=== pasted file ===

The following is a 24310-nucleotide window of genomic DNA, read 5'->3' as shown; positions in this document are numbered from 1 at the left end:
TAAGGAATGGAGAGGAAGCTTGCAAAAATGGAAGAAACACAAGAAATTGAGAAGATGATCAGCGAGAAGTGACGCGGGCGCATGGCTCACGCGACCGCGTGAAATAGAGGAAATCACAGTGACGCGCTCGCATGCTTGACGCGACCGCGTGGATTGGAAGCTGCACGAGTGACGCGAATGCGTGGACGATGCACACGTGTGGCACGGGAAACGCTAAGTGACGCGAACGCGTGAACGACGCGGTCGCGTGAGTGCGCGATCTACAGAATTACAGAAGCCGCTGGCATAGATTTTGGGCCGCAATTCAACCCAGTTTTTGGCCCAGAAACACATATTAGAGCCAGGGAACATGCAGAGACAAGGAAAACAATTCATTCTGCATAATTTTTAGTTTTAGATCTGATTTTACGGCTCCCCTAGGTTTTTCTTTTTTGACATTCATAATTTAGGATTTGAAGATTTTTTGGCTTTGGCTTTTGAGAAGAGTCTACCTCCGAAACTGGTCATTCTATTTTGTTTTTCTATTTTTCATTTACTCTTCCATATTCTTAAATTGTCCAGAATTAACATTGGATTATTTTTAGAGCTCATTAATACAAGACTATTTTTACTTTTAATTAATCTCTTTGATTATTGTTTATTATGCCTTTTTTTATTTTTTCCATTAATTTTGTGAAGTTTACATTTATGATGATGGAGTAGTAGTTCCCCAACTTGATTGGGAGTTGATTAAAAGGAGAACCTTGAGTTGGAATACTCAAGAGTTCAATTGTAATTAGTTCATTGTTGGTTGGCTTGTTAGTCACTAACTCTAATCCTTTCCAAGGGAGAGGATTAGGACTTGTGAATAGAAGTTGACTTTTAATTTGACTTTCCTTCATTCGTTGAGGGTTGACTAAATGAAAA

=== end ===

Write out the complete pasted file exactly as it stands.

The following is a 24310-nucleotide window of genomic DNA, read 5'->3' as shown; positions in this document are numbered from 1 at the left end:
TAAGGAATGGAGAGGAAGCTTGCAAAAATGGAAGAAACACAAGAAATTGAGAAGATGATCAGCGAGAAGTGACGCGGGCGCATGGCTCACGCGACCGCGTGAAATAGAGGAAATCACAGTGACGCGCTCGCATGCTTGACGCGACCGCGTGGATTGGAAGCTGCACGAGTGACGCGAATGCGTGGACGATGCACACGTGTGGCACGGGAAACGCTAAGTGACGCGAACGCGTGAACGACGCGGTCGCGTGAGTGCGCGATCTACAGAATTACAGAAGCCGCTGGCATAGATTTTGGGCCGCAATTCAACCCAGTTTTTGGCCCAGAAACACATATTAGAGCCAGGGAACATGCAGAGACAAGGAAAACAATTCATTCTGCATAATTTTTAGTTTTAGATCTGATTTTACGGCTCCCCTAGGTTTTTCTTTTTTGACATTCATAATTTAGGATTTGAAGATTTTTTGGCTTTGGCTTTTGAGAAGAGTCTACCTCCGAAACTGGTCATTCTATTTTGTTTTTCTATTTTTCATTTACTCTTCCATATTCTTAAATTGTCCAGAATTAACATTGGATTATTTTTAGAGCTCATTAATACAAGACTATTTTTACTTTTAATTAATCTCTTTGATTATTGTTTATTATGCCTTTTTTTATTTTTTCCATTAATTTTGTGAAGTTTACATTTATGATGATGGAGTAGTAGTTCCCCAACTTGATTGGGAGTTGATTAAAAGGAGAACCTTGAGTTGGAATACTCAAGAGTTCAATTGTAATTAGTTCATTGTTGGTTGGCTTGTTAGTCACTAACTCTAATCCTTTCCAAGGGAGAGGATTAGGACTTGTGAATAGAAGTTGACTTTTAATTTGACTTTCCTTCATTCGTTGAGGGTTGACTAAATGAAAA